Piston Sizing

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Piston Replacement: Before ordering a new piston and/or rings after you've worn it out or soft seized, be sure you get the right size! Meaning, that the cylinder may have already be been bored once. The piston should have some sort of markings on the top of it if it's oversized. Ususally, .25mm, .50, .75 so be sure to clean the carbon off the top without removing aluminum. The best way is to measure the bore is with an inside micrometer or use a telescopic gauge & calipers to compare it to the manual/specifications.

Once you get the right piston for the bore, be sure to hone the cylinder to aid is seating the new rings.

Then you need to check to be sure that you have adaquate clearance between the piston and bore. Every motor is different, and different alloys can have different clearance requirements (forged, stock, etc.) due to their particular rate of expansion. 2-strokes can be different than 4-strokes. Generally speaking, a stock piston on a two-stroke should have at least .002 and up to .003" of clearance. Too much will make it rattle - too little and it will seize. Check with the manual or use the manufactuer's specs if using a custom alloy piston.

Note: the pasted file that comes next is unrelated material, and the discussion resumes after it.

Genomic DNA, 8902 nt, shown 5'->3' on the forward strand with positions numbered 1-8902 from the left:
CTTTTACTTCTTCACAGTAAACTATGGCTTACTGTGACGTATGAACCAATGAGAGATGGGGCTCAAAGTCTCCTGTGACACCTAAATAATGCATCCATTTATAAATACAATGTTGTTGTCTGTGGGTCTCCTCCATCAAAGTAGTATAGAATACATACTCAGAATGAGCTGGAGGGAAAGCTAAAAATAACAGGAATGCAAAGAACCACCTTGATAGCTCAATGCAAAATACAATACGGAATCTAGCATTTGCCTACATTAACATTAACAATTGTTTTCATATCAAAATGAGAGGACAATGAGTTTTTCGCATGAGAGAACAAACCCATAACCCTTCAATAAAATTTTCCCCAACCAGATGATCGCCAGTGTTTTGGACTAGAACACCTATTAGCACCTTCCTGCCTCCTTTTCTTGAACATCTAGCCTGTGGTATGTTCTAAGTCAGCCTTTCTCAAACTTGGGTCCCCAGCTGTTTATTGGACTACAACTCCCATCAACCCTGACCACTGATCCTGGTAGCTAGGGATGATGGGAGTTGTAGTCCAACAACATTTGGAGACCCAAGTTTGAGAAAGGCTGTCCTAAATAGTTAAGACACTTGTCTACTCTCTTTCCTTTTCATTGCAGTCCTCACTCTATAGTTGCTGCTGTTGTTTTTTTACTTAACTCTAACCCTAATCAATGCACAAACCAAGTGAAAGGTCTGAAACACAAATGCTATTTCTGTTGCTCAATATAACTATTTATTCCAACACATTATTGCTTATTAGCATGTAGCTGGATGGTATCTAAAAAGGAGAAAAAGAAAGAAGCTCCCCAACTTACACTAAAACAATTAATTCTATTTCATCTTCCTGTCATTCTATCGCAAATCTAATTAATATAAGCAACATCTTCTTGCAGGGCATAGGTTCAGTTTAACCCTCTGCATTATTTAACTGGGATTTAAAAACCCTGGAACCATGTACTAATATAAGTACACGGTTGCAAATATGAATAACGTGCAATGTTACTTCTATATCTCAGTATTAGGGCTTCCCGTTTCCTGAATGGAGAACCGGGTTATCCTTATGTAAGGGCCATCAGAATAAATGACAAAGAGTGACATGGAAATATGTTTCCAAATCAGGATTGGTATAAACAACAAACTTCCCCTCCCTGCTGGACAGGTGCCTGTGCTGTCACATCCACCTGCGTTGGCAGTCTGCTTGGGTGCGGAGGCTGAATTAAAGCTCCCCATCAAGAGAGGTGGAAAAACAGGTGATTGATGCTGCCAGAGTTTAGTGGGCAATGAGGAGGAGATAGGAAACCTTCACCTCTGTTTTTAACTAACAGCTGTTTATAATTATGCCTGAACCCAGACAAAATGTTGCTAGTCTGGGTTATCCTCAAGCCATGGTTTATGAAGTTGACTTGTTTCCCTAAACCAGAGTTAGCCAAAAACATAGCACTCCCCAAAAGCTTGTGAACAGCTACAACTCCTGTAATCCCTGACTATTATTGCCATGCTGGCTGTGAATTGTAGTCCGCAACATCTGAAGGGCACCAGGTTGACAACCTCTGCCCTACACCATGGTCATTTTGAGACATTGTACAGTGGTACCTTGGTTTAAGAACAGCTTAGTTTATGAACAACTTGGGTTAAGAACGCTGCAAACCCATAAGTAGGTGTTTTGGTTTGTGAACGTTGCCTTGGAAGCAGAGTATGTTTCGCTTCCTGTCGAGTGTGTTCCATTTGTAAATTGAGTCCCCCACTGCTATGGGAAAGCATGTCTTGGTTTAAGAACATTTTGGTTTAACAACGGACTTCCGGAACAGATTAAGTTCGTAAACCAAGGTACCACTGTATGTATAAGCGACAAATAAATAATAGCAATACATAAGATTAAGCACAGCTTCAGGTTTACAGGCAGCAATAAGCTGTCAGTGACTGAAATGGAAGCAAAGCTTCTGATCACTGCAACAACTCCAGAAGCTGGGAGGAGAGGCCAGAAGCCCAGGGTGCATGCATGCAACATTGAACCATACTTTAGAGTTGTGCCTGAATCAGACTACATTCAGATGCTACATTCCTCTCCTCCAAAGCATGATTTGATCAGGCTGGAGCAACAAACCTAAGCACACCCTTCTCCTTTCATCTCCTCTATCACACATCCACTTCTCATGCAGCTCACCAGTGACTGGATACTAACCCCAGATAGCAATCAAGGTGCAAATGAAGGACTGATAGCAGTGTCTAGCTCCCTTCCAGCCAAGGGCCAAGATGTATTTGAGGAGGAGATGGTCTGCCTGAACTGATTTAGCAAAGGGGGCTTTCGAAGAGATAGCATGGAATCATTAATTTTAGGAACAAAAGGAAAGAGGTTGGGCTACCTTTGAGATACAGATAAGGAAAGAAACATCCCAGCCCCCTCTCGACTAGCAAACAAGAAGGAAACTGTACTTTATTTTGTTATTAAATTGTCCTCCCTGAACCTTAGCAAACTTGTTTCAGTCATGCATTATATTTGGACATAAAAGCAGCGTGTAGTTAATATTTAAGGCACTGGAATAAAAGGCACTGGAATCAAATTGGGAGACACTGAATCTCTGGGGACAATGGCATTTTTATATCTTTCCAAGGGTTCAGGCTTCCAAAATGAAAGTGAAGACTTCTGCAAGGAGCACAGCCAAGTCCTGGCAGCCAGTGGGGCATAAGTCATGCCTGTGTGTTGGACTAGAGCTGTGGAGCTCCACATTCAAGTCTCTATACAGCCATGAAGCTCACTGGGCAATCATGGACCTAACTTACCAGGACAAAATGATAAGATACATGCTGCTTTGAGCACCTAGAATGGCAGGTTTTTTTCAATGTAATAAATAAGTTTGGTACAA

Also check the ring (s) for the proper end gap and side gap. The end gap is determined by carefully inserting the rings in the bore (no piston) and slip a feeler gauge in the gap to be sure it has at least .005 to .010". The side gap is where you slip the edge of the rings in their appropriate groove and with a feeler gauge check to be sure there is at least .002". Again, these sizes are all dependent on the specs of the bike or custom piston mfrs. recommendations.

Also, reassemble the top end changing the piston pin bearing if it's caged and simple. If it's a brass bushing, you'll need to carefully remove it w/o bending or beating on the con rod, press in a new one and then ream it to final size for a lubed pussy fit.